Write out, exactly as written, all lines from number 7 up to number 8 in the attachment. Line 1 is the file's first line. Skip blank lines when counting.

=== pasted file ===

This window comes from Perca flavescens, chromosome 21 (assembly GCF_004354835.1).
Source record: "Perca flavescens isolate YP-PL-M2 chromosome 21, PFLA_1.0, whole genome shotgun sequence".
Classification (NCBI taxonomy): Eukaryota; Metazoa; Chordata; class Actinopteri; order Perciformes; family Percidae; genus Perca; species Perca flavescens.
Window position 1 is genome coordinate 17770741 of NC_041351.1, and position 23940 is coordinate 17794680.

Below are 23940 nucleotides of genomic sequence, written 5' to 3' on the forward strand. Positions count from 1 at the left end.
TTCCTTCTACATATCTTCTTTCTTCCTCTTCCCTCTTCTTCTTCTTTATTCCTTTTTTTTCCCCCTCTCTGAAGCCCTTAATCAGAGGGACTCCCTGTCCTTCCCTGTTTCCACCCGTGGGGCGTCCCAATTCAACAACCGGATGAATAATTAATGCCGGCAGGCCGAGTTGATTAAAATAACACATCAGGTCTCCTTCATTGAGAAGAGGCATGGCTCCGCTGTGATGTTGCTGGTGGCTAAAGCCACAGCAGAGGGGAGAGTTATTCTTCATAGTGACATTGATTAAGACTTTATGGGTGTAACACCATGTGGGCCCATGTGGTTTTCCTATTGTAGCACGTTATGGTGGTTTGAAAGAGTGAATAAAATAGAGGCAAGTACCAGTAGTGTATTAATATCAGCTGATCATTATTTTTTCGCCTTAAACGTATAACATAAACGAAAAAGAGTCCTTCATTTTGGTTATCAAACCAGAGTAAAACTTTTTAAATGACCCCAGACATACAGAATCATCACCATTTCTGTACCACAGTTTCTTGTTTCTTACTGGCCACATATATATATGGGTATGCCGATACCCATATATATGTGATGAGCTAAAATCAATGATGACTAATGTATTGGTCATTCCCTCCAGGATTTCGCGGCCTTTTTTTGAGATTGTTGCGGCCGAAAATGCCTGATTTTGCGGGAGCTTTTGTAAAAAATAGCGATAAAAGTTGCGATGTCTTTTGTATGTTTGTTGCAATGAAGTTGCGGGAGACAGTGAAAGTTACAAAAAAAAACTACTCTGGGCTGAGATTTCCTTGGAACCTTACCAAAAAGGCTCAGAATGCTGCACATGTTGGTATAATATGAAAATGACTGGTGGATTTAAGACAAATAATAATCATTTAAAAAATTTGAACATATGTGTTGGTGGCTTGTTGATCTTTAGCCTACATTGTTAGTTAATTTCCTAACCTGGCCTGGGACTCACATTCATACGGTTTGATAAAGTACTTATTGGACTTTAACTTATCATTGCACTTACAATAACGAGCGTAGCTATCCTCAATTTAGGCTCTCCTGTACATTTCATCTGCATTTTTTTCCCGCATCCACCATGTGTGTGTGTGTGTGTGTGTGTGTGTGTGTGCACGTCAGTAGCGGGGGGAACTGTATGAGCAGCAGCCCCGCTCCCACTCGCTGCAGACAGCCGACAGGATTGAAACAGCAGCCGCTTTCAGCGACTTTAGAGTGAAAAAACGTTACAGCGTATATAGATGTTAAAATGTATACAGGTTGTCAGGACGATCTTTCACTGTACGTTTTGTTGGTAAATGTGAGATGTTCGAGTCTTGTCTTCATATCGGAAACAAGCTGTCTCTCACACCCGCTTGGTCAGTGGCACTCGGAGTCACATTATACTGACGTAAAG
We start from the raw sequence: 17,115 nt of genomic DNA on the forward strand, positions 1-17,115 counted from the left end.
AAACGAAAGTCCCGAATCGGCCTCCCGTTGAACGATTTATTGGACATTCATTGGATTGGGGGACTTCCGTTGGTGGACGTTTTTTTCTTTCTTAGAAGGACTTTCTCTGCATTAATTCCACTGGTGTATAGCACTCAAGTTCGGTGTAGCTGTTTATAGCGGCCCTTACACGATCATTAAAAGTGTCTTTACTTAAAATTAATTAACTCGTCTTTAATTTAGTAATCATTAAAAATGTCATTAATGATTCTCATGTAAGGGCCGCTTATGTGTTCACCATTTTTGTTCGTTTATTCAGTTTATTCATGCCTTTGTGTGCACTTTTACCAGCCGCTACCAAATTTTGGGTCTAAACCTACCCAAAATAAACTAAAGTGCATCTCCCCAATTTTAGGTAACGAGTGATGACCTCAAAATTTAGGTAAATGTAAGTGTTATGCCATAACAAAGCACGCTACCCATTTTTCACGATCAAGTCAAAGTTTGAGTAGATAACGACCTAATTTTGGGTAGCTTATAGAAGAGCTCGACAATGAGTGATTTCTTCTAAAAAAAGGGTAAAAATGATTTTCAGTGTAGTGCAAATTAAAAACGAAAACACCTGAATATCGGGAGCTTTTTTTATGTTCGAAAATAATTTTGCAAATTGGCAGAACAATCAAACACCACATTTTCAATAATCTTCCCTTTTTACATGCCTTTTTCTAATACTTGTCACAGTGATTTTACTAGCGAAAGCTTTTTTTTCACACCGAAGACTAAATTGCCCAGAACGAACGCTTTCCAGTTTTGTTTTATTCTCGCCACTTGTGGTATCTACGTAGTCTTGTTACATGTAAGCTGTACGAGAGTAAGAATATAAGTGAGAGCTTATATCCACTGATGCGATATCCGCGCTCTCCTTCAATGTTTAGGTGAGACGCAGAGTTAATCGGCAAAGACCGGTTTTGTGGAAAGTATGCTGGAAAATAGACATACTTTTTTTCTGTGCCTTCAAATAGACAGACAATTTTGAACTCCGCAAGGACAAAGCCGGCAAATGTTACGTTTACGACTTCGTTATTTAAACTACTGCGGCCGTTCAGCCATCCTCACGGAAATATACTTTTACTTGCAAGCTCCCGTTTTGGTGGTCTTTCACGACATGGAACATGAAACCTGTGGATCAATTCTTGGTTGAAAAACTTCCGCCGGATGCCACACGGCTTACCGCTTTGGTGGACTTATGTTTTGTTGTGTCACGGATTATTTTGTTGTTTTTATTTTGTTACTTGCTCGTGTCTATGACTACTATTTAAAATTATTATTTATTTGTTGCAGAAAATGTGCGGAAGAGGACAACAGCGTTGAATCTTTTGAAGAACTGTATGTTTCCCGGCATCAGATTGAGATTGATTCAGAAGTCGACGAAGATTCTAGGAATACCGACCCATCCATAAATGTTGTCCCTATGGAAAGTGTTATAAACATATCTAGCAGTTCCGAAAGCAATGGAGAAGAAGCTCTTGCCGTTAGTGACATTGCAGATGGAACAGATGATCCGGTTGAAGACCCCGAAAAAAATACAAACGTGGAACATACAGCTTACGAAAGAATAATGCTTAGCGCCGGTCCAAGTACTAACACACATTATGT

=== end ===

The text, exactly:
We start from the raw sequence: 17,115 nt of genomic DNA on the forward strand, positions 1-17,115 counted from the left end.
AAACGAAAGTCCCGAATCGGCCTCCCGTTGAACGATTTATTGGACATTCATTGGATTGGGGGACTTCCGTTGGTGGACGTTTTTTTCTTTCTTAGAAGGACTTTCTCTGCATTAATTCCACTGGTGTATAGCACTCAAGTTCGGTGTAGCTGTTTATAGCGGCCCTTACACGATCATTAAAAGTGTCTTTACTTAAAATTAATTAACTCGTCTTTAATTTAGTAATCATTAAAAATGTCATTAATGATTCTCATGTAAGGGCCGCTTATGTGTTCACCATTTTTGTTCGTTTATTCAGTTTATTCATGCCTTTGTGTGCACTTTTACCAGCCGCTACCAAATTTTGGGTCTAAACCTACCCAAAATAAACTAAAGTGCATCTCCCCAATTTTAGGTAACGAGTGATGACCTCAAAATTTAGGTAAATGTAAGTGTTATGCCATAACAAAGCACGCTACCCATTTTTCACGATCAAGTCAAAGTTTGAGTAGATAACGACCTAATTTTGGGTAGCTTATAGAAGAGCTCGACAATGAGTGATTTCTTCTAAAAAAAGGGTAAAAATGATTTTCAGTGTAGTGCAAATTAAAAACGAAAACACCTGAATATCGGGAGCTTTTTTTATGTTCGAAAATAATTTTGCAAATTGGCAGAACAATCAAACACCACATTTTCAATAATCTTCCCTTTTTACATGCCTTTTTCTAATACTTGTCACAGTGATTTTACTAGCGAAAGCTTTTTTTTCACACCGAAGACTAAATTGCCCAGAACGAACGCTTTCCAGTTTTGTTTTATTCTCGCCACTTGTGGTATCTACGTAGTCTTGTTACATGTAAGCTGTACGAGAGTAAGAATATAAGTGAGAGCTTATATCCACTGATGCGATATCCGCGCTCTCCTTCAATGTTTAGGTGAGACGCAGAGTTAATCGGCAAAGACCGGTTTTGTGGAAAGTATGCTGGAAAATAGACATACTTTTTTTCTGTGCCTTCAAATAGACAGACAATTTTGAACTCCGCAAGGACAAAGCCGGCAAATGTTACGTTTACGACTTCGTTATTTAAACTACTGCGGCCGTTCAGCCATCCTCACGGAAATATACTTTTACTTGCAAGCTCCCGTTTTGGTGGTCTTTCACGACATGGAACATGAAACCTGTGGATCAATTCTTGGTTGAAAAACTTCCGCCGGATGCCACACGGCTTACCGCTTTGGTGGACTTATGTTTTGTTGTGTCACGGATTATTTTGTTGTTTTTATTTTGTTACTTGCTCGTGTCTATGACTACTATTTAAAATTATTATTTATTTGTTGCAGAAAATGTGCGGAAGAGGACAACAGCGTTGAATCTTTTGAAGAACTGTATGTTTCCCGGCATCAGATTGAGATTGATTCAGAAGTCGACGAAGATTCTAGGAATACCGACCCATCCATAAATGTTGTCCCTATGGAAAGTGTTATAAACATATCTAGCAGTTCCGAAAGCAATGGAGAAGAAGCTCTTGCCGTTAGTGACATTGCAGATGGAACAGATGATCCGGTTGAAGACCCCGAAAAAAATACAAACGTGGAACATACAGCTTACGAAAGAATAATGCTTAGCGCCGGTCCAAGTACTAACACACATTATGT